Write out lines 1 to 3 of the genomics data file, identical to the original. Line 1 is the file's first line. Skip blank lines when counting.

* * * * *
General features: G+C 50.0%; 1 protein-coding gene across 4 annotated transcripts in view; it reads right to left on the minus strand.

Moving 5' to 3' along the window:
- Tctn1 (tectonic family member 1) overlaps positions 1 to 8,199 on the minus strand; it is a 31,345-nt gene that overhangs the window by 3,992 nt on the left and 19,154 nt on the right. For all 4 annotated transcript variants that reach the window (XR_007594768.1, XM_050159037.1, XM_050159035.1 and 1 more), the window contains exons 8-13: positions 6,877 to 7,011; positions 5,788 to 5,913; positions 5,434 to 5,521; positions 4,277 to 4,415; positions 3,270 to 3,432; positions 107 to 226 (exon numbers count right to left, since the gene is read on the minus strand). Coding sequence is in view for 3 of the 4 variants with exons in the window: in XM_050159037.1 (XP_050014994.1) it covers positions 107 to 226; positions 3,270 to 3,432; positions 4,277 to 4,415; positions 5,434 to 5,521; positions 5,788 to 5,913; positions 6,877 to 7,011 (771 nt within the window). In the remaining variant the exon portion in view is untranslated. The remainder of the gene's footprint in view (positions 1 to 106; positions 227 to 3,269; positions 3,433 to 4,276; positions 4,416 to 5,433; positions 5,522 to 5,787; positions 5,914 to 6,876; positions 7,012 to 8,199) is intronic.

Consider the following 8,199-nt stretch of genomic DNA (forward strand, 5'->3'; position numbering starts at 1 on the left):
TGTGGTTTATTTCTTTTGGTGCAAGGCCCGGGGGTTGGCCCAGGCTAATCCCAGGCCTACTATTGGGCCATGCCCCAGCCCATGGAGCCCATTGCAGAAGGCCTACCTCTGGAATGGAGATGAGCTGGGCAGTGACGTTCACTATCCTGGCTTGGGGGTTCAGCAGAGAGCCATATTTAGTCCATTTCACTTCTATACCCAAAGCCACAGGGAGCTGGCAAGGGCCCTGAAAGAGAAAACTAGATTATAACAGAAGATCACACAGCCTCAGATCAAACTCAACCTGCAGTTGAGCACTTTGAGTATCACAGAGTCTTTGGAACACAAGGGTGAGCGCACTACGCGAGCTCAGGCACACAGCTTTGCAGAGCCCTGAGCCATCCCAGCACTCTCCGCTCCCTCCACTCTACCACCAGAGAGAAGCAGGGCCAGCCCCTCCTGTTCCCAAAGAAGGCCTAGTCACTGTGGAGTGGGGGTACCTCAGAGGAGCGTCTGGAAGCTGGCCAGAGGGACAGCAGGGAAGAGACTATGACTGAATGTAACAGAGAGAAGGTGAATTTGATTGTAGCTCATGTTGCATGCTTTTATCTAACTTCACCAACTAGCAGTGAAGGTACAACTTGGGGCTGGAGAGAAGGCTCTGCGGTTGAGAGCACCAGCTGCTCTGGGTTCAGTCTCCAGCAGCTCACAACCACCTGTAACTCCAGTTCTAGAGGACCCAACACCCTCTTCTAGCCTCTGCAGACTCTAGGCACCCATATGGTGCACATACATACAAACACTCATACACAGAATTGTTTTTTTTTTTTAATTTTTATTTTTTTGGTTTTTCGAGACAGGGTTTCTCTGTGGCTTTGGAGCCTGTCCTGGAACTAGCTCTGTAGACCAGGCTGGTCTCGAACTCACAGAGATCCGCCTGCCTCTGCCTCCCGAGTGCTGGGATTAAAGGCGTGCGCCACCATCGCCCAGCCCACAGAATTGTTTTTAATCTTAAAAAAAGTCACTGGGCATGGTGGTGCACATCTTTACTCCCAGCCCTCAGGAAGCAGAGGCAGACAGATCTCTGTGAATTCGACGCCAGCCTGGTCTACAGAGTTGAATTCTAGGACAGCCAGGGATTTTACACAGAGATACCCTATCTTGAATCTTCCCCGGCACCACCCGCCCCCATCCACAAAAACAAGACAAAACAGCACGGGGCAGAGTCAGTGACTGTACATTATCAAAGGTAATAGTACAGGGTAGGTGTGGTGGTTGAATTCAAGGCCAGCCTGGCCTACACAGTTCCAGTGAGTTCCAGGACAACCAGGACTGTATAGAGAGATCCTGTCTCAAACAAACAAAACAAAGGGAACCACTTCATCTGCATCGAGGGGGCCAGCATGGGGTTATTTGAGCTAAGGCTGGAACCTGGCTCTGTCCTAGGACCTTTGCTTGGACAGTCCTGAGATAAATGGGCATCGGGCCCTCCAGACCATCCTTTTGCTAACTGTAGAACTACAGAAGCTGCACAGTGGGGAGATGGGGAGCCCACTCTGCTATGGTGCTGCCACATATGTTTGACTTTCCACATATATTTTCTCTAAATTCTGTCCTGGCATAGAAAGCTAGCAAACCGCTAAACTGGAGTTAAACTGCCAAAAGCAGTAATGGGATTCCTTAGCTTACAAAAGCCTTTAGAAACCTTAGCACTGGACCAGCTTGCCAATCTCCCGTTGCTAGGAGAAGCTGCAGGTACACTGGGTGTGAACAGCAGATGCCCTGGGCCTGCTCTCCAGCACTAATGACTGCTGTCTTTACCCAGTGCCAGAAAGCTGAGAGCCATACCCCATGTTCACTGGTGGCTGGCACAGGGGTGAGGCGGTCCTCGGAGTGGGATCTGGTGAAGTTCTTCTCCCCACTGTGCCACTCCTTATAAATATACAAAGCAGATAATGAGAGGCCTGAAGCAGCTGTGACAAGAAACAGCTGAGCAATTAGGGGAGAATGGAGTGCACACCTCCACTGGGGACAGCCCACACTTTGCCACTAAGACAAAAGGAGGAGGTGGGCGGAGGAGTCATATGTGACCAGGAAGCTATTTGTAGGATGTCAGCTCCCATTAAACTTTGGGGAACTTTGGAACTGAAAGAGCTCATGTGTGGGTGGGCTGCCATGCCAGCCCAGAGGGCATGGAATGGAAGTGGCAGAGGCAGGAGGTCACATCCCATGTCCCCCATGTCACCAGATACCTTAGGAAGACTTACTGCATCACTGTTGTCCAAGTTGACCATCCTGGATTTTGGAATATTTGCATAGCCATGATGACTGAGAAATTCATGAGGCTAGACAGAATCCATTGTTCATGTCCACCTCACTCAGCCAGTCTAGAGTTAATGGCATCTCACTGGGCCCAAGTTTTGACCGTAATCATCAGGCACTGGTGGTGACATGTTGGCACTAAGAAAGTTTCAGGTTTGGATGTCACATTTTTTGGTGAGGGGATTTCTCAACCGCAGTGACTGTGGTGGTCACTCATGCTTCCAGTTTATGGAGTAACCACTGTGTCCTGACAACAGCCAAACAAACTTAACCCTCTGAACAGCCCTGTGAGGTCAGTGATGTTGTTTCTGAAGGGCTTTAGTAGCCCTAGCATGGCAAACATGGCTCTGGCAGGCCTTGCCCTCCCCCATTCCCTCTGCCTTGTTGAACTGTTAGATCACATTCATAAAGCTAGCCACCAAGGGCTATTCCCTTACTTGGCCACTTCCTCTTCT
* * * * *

General features: G+C 50.0%; 1 protein-coding gene across 4 annotated transcripts in view; it reads right to left on the minus strand.

Moving 5' to 3' along the window:
- Tctn1 (tectonic family member 1) overlaps positions 1 to 8,199 on the minus strand; it is a 31,345-nt gene that overhangs the window by 3,992 nt on the left and 19,154 nt on the right. For all 4 annotated transcript variants that reach the window (XR_007594768.1, XM_050159037.1, XM_050159035.1 and 1 more), the window contains exons 8-13: positions 6,877 to 7,011; positions 5,788 to 5,913; positions 5,434 to 5,521; positions 4,277 to 4,415; positions 3,270 to 3,432; positions 107 to 226 (exon numbers count right to left, since the gene is read on the minus strand). Coding sequence is in view for 3 of the 4 variants with exons in the window: in XM_050159037.1 (XP_050014994.1) it covers positions 107 to 226; positions 3,270 to 3,432; positions 4,277 to 4,415; positions 5,434 to 5,521; positions 5,788 to 5,913; positions 6,877 to 7,011 (771 nt within the window). In the remaining variant the exon portion in view is untranslated. The remainder of the gene's footprint in view (positions 1 to 106; positions 227 to 3,269; positions 3,433 to 4,276; positions 4,416 to 5,433; positions 5,522 to 5,787; positions 5,914 to 6,876; positions 7,012 to 8,199) is intronic.